Joaquin Phoenix Joaquin Phoenix

Better call it a mockumentary.

Joaquin Phoenix's recent bizarre behavior, chronicled in the supposed documentary, I'm Still Here, was all a ruse for the film, director Casey Affleck says.

Check out photos of Joaquin Phoenix

"It's a terrific performance, it's the performance of his career," Affleck tells The New York Times of his brother-in-law's fictional portrayal of himself, which included his baffling interview with David Letterman last year.During the two-year production, Phoenix left many scratching their heads as he "retired" from acting to launch a rap career while adopting a bearded, disheveled look, and a hard-partying lifestyle.But it was all an act, as the two wanted to dabble in "gonzo filmmaking.""I never intended to trick anybody. The idea of a 'hoax' never entered my mind," Affleck says, adding that he wanted people to watch the film without any preconceived notions. "We wanted to create a space. You believe what's happening is real."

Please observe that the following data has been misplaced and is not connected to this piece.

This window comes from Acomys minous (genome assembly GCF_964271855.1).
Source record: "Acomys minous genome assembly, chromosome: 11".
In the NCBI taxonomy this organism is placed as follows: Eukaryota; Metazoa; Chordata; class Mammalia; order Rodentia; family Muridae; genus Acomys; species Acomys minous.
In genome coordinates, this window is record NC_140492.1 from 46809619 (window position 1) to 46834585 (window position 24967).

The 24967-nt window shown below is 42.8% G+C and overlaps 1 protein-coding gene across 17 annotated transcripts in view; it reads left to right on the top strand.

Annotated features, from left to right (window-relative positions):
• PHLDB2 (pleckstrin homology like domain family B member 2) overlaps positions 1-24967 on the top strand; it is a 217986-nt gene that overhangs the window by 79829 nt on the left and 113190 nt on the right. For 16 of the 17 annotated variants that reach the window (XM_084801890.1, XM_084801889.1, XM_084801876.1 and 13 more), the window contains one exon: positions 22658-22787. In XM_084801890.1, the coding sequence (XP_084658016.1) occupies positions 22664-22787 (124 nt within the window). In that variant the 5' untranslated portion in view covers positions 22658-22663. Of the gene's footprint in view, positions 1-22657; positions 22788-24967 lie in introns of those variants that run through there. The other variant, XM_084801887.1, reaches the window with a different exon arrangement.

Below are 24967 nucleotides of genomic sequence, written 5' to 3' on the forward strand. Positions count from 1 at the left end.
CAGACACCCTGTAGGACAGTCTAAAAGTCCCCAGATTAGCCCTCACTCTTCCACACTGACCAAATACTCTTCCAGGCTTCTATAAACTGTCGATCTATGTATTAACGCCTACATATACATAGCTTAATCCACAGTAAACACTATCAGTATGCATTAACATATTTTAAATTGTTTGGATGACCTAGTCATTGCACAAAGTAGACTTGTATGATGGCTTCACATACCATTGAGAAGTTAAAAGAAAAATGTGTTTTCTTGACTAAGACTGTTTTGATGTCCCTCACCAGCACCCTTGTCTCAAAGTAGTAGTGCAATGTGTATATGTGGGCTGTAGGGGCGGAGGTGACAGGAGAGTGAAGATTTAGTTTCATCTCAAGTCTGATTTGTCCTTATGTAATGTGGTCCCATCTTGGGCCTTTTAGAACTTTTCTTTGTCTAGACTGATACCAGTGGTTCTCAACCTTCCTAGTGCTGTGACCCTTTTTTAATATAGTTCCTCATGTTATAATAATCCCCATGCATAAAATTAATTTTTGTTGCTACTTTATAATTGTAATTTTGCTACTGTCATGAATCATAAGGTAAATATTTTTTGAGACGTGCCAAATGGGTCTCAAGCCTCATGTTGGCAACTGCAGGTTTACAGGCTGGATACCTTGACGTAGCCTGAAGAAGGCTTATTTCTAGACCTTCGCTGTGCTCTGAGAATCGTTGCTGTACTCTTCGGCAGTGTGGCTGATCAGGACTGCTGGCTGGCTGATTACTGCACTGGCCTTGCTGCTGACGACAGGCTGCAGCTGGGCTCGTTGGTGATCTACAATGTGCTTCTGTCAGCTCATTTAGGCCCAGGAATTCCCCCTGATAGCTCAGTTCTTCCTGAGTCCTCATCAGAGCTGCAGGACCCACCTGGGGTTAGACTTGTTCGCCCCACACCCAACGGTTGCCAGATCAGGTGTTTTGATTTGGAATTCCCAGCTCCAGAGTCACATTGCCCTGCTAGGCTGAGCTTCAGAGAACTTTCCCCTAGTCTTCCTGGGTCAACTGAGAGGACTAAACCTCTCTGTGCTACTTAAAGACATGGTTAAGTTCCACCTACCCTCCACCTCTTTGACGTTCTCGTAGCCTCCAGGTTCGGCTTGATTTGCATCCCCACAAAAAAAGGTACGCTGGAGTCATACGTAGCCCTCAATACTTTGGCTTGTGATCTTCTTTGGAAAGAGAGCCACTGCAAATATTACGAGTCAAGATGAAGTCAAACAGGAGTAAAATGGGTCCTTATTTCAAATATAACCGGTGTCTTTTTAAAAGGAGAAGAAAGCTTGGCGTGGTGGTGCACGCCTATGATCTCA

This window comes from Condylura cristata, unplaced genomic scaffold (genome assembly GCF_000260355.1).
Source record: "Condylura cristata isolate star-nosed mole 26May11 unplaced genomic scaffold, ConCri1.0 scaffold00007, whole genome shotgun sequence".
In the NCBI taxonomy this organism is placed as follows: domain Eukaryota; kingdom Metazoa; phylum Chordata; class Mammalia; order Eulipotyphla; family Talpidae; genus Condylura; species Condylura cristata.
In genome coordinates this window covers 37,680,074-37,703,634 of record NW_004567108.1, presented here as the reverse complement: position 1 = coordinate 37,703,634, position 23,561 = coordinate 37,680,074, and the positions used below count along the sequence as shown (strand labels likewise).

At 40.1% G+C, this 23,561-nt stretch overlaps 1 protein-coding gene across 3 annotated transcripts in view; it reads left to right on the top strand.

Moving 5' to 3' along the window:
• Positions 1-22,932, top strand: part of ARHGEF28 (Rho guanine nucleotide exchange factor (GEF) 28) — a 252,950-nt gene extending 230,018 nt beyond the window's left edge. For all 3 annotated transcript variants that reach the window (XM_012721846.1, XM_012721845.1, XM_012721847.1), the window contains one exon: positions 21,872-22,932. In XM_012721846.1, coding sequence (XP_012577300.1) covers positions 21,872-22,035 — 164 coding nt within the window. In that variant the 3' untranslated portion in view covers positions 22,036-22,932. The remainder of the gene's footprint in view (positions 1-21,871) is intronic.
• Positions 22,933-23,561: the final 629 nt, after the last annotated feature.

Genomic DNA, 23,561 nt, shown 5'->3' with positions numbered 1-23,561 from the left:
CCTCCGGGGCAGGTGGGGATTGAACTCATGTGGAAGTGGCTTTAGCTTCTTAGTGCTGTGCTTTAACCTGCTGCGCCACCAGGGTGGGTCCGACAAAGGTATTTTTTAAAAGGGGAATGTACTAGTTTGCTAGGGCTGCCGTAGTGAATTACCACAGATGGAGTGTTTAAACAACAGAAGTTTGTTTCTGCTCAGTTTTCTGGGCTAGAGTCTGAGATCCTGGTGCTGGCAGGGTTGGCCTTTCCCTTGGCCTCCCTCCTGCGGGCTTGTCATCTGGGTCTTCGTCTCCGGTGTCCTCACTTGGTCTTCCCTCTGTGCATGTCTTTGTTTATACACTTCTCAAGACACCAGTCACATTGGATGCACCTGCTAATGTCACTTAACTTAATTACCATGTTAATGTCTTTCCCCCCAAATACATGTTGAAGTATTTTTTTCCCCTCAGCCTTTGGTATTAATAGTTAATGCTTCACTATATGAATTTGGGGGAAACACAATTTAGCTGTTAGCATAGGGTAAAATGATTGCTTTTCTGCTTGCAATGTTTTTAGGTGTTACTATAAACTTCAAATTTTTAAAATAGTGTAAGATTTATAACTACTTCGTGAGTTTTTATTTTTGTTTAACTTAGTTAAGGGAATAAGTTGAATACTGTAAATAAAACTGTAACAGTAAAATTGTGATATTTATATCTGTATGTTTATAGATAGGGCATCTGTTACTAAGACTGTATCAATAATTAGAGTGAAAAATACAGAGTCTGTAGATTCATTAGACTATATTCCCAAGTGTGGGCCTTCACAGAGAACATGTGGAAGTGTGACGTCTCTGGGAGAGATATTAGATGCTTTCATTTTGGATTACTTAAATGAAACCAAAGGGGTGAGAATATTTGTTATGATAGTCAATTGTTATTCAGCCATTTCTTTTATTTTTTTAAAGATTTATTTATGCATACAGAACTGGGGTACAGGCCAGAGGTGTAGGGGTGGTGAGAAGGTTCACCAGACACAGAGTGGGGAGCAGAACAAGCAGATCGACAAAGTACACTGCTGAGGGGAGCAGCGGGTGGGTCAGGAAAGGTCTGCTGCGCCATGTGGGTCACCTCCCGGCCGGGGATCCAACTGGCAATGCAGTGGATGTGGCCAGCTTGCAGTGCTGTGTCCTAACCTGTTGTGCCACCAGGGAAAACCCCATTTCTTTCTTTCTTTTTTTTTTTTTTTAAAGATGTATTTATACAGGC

Joaquin Phoenix returning to Letterman

Affleck says Letterman wasn't in on the joke when Phoenix dropped by in February 2009 for an awkward interview, which the host famously punctuated with, "Joaquin, I'm sorry you couldn't be here tonight."Phoenix is scheduled to visit Letterman on Wednesday.Affleck, who also faked childhood home movies of Phoenix, says one part of the film wasn't staged: footage of Phoenix and his siblings performing on the streets of Los Angeles like the Jackson Five.